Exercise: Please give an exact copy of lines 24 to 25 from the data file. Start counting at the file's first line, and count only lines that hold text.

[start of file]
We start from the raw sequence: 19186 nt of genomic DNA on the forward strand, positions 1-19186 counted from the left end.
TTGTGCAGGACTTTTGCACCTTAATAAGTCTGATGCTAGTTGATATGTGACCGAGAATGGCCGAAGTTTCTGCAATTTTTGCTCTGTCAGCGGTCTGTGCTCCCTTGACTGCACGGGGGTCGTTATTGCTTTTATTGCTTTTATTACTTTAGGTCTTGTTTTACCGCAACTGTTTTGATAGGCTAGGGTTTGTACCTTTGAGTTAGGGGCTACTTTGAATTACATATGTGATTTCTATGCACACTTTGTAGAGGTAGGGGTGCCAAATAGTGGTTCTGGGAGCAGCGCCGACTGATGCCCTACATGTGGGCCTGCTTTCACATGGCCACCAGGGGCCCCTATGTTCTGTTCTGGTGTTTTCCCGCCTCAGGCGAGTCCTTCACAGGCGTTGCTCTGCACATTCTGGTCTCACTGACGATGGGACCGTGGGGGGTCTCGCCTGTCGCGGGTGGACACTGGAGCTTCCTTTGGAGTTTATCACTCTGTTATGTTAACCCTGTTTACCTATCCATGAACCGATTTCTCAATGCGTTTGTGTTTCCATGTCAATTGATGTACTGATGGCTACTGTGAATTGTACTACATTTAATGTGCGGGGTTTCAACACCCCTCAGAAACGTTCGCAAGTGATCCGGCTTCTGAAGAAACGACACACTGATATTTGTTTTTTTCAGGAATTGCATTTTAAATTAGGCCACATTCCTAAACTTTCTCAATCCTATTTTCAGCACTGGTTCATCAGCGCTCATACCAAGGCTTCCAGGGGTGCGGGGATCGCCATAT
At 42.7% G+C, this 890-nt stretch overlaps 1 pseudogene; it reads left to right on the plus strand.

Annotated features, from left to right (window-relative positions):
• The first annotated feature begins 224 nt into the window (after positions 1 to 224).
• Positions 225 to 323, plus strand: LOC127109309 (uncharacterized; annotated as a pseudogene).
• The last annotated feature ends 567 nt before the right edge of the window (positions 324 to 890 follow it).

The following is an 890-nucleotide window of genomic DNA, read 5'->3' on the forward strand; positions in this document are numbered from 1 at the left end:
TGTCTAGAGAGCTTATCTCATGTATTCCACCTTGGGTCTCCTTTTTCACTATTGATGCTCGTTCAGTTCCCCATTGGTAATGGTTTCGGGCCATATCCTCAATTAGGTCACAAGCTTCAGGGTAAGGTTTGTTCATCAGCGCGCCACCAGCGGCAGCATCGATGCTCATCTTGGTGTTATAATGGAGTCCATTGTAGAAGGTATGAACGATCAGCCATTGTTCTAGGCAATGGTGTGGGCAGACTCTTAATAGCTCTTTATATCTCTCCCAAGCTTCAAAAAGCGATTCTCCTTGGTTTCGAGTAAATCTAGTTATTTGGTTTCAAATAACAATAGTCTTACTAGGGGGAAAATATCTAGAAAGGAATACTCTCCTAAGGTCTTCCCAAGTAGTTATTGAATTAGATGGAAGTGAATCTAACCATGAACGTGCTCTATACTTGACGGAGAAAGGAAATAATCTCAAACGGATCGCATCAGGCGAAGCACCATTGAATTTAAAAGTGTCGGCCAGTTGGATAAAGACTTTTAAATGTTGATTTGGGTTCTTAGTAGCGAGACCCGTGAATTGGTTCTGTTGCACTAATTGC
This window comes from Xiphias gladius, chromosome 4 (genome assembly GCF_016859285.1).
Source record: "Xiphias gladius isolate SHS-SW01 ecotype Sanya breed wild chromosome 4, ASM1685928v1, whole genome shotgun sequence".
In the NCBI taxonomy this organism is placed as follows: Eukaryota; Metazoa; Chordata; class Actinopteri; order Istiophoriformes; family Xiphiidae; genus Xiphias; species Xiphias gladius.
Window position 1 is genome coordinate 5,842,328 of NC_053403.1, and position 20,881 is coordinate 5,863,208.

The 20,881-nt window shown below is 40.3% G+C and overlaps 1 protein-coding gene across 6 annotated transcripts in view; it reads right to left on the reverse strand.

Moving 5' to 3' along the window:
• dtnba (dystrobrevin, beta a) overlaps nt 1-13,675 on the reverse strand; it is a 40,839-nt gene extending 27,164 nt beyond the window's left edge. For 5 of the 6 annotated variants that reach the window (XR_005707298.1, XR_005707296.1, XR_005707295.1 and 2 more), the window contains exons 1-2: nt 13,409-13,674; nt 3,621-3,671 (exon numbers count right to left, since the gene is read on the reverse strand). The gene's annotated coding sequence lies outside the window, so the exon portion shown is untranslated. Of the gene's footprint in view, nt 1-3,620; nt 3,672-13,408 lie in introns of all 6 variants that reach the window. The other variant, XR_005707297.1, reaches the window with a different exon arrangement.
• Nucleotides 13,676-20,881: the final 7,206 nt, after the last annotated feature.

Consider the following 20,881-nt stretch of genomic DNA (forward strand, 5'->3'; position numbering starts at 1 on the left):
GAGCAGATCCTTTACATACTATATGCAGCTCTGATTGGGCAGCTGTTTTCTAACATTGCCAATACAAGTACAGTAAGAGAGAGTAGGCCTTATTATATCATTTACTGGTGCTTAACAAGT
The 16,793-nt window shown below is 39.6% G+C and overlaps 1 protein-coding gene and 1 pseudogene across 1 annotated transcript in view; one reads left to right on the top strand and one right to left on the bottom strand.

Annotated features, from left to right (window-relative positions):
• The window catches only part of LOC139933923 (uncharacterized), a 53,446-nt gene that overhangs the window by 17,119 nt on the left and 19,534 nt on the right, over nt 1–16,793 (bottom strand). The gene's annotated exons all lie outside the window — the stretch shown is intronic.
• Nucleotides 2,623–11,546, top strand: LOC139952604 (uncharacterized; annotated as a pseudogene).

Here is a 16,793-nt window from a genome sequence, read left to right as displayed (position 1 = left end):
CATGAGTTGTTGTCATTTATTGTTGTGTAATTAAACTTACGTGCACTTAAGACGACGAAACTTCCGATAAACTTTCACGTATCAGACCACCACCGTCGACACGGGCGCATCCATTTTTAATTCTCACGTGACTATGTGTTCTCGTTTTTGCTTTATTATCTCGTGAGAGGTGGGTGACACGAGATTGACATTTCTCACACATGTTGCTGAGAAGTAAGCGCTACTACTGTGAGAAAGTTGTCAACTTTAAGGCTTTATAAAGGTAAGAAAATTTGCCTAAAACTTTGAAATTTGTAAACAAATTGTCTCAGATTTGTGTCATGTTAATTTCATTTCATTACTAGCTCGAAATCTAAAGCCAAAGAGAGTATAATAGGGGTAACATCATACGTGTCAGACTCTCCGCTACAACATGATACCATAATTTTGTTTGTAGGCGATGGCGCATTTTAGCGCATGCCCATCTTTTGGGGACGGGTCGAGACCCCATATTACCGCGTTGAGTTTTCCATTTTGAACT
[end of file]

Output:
Here is a 16,793-nt window from a genome sequence, read left to right as displayed (position 1 = left end):
CATGAGTTGTTGTCATTTATTGTTGTGTAATTAAACTTACGTGCACTTAAGACGACGAAACTTCCGATAAACTTTCACGTATCAGACCACCACCGTCGACACGGGCGCATCCATTTTTAATTCTCACGTGACTATGTGTTCTCGTTTTTGCTTTATTATCTCGTGAGAGGTGGGTGACACGAGATTGACATTTCTCACACATGTTGCTGAGAAGTAAGCGCTACTACTGTGAGAAAGTTGTCAACTTTAAGGCTTTATAAAGGTAAGAAAATTTGCCTAAAACTTTGAAATTTGTAAACAAATTGTCTCAGATTTGTGTCATGTTAATTTCATTTCATTACTAGCTCGAAATCTAAAGCCAAAGAGAGTATAATAGGGGTAACATCATACGTGTCAGACTCTCCGCTACAACATGATACCATAATTTTGTTTGTAGGCGATGGCGCATTTTAGCGCATGCCCATCTTTTGGGGACGGGTCGAGACCCCATATTACCGCGTTGAGTTTTCCATTTTGAACT